I am in love with the idea of Garry Monk in MLS. First reason: because Monk was one of the 'rising stars' of the Premier League, which means his name was linked to every job under the sun before things went way south at Swansea. So securing Monk at any post in MLS would be a coup for the league. Apart from that, Monk is a character who possesses the sort of fire that MLS desperately needs. More often than not that fire is dealt out on behalf of his players and in the direction of the referees. Give Monk a few matchdays in MLS and drama is sure to follow. I grant that drama, narrative, and the other 'meta' sorts of things rightly drive us crazy when they are constantly invoked and discussed in other leagues. But MLS is still a league on the ascendancy, so just about all press is good press, especially when you are trying to get the rest of the world to stop talking about the quality of your referees. Actually, maybe Monk isn't the best guy to make that stop...
Pearson tried to choke out a dude during a game one time. This is a fact I readily admit. But, like Monk, he brings D R A M A. And drama is good for the league. He also brings a counter-attacking style that has (*cough cough*) Leicester poised to win the Premier League. That style, as well as his eye for developable talent (Jamie Vardy anyone?!) is reason enough to give Pearson a look. At this point, and I can't believe I'm saying this, hiring someone with "former Leicester City manager" in their name might be a big publicity win for Atlanta United.
Pellegrini is interesting because he is either utterly impossible to get or the absolute perfect fit. He'd need a great deal of money to come to MLS, not to mention coming to Atlanta over a bigger market city like New York or Los Angeles. I also highly doubt that Manchester City, whose ownership group also owns NYCFC, would allow a manager who won the Citizens a League Title to coach at a conference rival. But this is a phone call that has to be made just to see what the price would be. Moreover, if we're looking to change the culture of MLS around who is "get-able" at manager, a hire like this will do the trick. Particularly if Atlanta United secured a name like Pellegrini and then went on to make the playoffs in his first season, you could soon see teams turning their eyes across the pond for the next legend of a manager looking to jump ship.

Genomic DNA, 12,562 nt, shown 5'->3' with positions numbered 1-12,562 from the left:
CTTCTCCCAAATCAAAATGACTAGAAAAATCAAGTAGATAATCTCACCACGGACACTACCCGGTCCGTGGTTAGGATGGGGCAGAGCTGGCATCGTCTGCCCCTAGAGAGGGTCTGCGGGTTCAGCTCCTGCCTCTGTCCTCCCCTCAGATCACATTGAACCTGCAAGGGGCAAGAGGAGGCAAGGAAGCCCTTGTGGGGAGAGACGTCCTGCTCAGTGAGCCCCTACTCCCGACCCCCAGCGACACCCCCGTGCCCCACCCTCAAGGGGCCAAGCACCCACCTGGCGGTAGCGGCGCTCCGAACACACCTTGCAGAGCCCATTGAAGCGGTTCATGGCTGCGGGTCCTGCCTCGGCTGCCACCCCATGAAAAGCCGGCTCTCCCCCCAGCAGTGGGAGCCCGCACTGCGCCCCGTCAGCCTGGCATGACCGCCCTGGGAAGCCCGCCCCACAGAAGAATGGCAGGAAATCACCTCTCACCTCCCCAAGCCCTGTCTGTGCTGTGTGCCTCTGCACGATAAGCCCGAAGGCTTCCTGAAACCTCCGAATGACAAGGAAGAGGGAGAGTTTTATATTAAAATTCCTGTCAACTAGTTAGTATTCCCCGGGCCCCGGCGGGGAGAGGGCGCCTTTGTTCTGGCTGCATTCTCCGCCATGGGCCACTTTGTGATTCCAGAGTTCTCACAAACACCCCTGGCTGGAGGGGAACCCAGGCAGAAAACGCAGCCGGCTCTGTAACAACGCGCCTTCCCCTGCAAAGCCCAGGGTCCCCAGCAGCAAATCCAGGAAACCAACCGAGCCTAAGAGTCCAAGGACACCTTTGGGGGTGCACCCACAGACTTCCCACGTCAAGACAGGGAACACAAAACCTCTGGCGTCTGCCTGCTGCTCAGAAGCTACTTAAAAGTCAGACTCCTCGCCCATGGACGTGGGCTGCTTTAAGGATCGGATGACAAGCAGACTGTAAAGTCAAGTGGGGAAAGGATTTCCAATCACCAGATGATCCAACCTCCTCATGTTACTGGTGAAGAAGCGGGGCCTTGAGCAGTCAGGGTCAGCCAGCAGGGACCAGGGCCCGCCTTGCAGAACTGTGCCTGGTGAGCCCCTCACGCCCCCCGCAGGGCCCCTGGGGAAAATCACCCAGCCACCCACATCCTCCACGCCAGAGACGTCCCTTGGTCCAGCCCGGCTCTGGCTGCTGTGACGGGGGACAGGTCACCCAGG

If we're going to throw out a manager likely to be sacked by Everton (Martinez) we certainly ought to talk about the manager that rode success at Everton all the way to the Theatre of Dreams. Despite the disaster that consumed his career after he left Merseyside, you can't scoff at Moyes' professional credentials when he was at his peak. He won the League Managers Association Manager of the Year Award three times while at Everton. The only manager who has won that award more times than Moyes? Sir Alex Ferguson. He's linked to the Celtic job and a return to Everton. If you believe that MLS is going to be one of the top leagues in the world why not act like it by doing what other top clubs in the world do--steal a manager that big clubs want?
Harry Redknapp or Tim Sherwood
Ok, Ok, Ok, hear me out. Sherwood hasn't proven much of anything in his brief managerial stints at Spurs and Aston Villa, and Redknapp seems to have lost a bit of the touch that had his Spurs side soaring during the Age of Bale. Both are on this list for one reason: they were acting managers of Tottenham Hotspur during the time of Darren Eales. If that minor detail can serve as a vital link for the British Press then we can at least mention it on this blog.